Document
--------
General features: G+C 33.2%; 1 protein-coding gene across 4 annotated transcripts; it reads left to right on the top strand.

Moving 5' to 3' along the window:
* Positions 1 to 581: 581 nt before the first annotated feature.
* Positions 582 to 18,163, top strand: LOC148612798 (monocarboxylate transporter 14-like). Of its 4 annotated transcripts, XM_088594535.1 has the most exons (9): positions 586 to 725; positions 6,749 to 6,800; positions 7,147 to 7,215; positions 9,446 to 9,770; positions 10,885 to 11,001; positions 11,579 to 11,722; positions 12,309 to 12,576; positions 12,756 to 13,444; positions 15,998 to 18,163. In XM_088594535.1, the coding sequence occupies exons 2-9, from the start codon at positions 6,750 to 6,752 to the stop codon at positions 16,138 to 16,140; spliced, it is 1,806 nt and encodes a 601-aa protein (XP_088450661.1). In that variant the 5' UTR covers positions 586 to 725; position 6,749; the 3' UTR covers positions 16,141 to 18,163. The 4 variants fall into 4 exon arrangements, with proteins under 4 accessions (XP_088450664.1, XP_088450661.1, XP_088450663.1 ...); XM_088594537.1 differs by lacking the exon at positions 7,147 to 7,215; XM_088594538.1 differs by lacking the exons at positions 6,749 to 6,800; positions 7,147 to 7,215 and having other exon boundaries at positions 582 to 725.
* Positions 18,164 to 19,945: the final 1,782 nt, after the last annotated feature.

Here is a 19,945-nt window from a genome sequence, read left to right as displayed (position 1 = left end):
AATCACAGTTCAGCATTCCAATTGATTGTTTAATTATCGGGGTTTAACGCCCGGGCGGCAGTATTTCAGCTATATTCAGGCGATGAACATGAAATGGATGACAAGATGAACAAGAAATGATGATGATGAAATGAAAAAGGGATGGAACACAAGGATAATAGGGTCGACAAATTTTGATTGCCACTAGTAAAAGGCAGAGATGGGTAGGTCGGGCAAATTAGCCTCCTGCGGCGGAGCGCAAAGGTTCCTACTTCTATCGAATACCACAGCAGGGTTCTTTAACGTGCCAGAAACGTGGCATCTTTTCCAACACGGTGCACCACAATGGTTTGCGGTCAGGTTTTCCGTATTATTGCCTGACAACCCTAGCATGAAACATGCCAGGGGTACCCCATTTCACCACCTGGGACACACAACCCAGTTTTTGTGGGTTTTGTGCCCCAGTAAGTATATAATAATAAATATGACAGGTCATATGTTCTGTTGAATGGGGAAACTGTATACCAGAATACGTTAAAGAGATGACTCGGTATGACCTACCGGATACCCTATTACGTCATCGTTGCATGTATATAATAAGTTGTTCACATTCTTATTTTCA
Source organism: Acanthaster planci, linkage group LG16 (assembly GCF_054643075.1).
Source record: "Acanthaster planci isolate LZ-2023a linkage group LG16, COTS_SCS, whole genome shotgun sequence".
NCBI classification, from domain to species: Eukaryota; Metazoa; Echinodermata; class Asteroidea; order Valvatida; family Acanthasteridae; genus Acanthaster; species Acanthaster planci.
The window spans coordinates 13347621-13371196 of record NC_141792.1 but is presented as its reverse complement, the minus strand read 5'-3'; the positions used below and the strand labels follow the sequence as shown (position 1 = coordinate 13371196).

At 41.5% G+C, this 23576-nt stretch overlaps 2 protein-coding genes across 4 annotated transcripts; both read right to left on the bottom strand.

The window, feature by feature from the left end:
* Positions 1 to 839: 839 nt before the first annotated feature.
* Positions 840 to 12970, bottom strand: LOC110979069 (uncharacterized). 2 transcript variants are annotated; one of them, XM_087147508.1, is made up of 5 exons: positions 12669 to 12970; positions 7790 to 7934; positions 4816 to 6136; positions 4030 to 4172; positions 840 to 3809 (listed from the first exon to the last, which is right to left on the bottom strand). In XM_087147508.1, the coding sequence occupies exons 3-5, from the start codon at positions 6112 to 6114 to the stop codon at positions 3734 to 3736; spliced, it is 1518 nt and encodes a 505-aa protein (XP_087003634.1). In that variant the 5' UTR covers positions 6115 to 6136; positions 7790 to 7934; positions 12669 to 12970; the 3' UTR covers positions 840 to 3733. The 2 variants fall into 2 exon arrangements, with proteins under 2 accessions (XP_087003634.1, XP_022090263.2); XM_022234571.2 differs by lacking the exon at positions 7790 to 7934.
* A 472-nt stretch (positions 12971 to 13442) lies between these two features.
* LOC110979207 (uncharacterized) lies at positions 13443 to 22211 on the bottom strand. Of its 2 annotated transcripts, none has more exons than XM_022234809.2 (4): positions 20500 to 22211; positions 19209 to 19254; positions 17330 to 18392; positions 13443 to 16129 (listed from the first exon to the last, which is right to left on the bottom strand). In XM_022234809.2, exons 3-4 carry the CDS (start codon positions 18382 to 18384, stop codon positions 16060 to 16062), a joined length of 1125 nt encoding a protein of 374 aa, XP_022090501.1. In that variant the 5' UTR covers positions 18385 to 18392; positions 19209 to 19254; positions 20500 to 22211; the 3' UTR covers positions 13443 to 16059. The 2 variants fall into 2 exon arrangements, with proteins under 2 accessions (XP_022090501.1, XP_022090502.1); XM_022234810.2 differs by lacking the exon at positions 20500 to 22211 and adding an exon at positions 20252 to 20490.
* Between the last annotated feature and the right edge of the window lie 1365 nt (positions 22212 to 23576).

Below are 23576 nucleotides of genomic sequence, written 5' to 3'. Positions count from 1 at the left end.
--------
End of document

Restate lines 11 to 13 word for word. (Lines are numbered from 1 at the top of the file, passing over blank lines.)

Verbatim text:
The window spans coordinates 13347621-13371196 of record NC_141792.1 but is presented as its reverse complement, the minus strand read 5'-3'; the positions used below and the strand labels follow the sequence as shown (position 1 = coordinate 13371196).

At 41.5% G+C, this 23576-nt stretch overlaps 2 protein-coding genes across 4 annotated transcripts; both read right to left on the bottom strand.

The window, feature by feature from the left end: